Difficult executives are the bane of their peers and a major drag on the energy of their bosses.
The “unintentional jerk” is a particular type of difficult executive. They have the best of intentions and firmly believe that they are doing what is best for their company or team. However, they leave a trail of destruction as they plow through the organization trying to achieve their goals. And, when confronted about their behavior, they are shocked to hear that people are upset with them.
Unintentional jerks aren’t necessarily passive-aggressive types (more on those executives in my briefing titled: The Insidious Executive) because they aren’t doing things behind peoples’ backs. Rather, they are blatantly pursuing their goals and running over people in the process.
The good news is that the unintentional jerk is often open to change, whereas the true jerk could care less. The challenge for a boss is to determine where their subordinate fits on the jerk continuum. If the person truly is an unintentional jerk, then they may be able to adjust their attitude and behavior if they are guided and work hard. True jerks aren’t worth the investment.
Identifying the Unintentional Jerk
Genuinely unintentional jerks are frequently:
- “true believer” types, who genuinely want to do what’s best
- deluded by their own grandiosity and think their way is the best way
- think and act in a way that conveys the message: “I know better than you so get out of my way because I’m doing what’s best for the company.”
- can’t put themselves in other people’s shoes and imagine how their actions are impacting others
- believe they have a license on brilliance
- oblivious to how arrogant they appear.
Unintentional versus True Jerk
Several years ago, I was considered for a coaching gig to help a very narcissistic CTO. Unsurprisingly, he chose a different coach when I told him that I would require him to acknowledge to his peers that he had been difficult to work with. I advised his boss that they were wasting their money investing in him. Later, I learned that he quit two months into the coaching process …again, no surprise.
Unlike that CTO, unintentional jerks feel remorse and want to have a good relationship with others, but they need help. If they are committed to changing, and can make the changes, they are likely to be very grateful and even more committed to your company’s success.
You might ask, “Why bother? Why not just fire the executive?” If the executive is someone who has risen through the ranks, you’ve invested a great deal in their development already.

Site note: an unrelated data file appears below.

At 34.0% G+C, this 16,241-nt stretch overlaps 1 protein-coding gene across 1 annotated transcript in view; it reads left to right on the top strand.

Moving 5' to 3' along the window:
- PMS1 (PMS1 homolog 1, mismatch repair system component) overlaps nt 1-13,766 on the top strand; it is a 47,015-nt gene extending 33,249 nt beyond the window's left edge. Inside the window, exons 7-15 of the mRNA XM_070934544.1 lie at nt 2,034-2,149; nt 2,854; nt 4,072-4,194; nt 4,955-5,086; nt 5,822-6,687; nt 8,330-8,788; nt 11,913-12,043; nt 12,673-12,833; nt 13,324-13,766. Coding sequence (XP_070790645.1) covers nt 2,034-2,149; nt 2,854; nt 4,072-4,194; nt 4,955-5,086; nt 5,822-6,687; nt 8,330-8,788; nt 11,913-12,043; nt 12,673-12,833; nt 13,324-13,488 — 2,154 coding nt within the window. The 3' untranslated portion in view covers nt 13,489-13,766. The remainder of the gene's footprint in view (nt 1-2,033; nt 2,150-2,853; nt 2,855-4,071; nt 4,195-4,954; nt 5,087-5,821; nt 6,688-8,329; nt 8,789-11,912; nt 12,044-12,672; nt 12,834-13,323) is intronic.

On the other hand, if the executive is fairly new (less than one year on the job), it’s probably better to cut your losses and cut them loose.
The Demands on You
Assisting your unintentional jerk is a tedious process because you have to:
- provide real time examples,
- help the executive understand how their behavior impacts others
- work with them and model new behaviors
- cover the same territory over and over to help them see the similarity between behaviors/incidents, other people’s interpretations of their actions, and the repercussions
- be patient
What is the Unintentional Jerk thinking?
Most have a challenging time generalizing what they have learned from one situation and applying this to something similar. Each incident/example seems entirely unique.
Keep in mind that changing long-standing behavior takes time. Generally, it takes a minimum of six to twelve months to make the necessary changes.
Therefore, it takes significant patience on the part of the coach and key stakeholders…especially the stakeholders because they will continue to experience problems as the coachee repeatedly takes two steps forward and one step back.
When working with and helping unintentional jerks:
- Don’t assume ill intent or you’ll set them up for failure. They will never be able to overcome your prejudice.
- Provide specific examples … in detail.
- Clearly explain the repercussions of their actions on others. Don’t assume they can connect the dots.
- Have them team up with a good role model; someone who is more “interpersonally adept” and can provide real time observations and suggestions.
- Monitor their performance and reward successive approximations to the desired behavior. Don’t just wait to reward them when they hit the ultimate target because they won’t do so on the first dozen attempts. They will inch closer if given useful feedback and encouragement.
- If they don’t make the attempt to change or simply aren’t able to learn after repeated coaching (6 months max) . . . move them out of a leadership role or out of the company.
If this executive cannot develop, the cost to you and your employees’ morale will be too significant to retain them in their existing role. Their so-called productivity/creativity will likely not offset the toll they will take.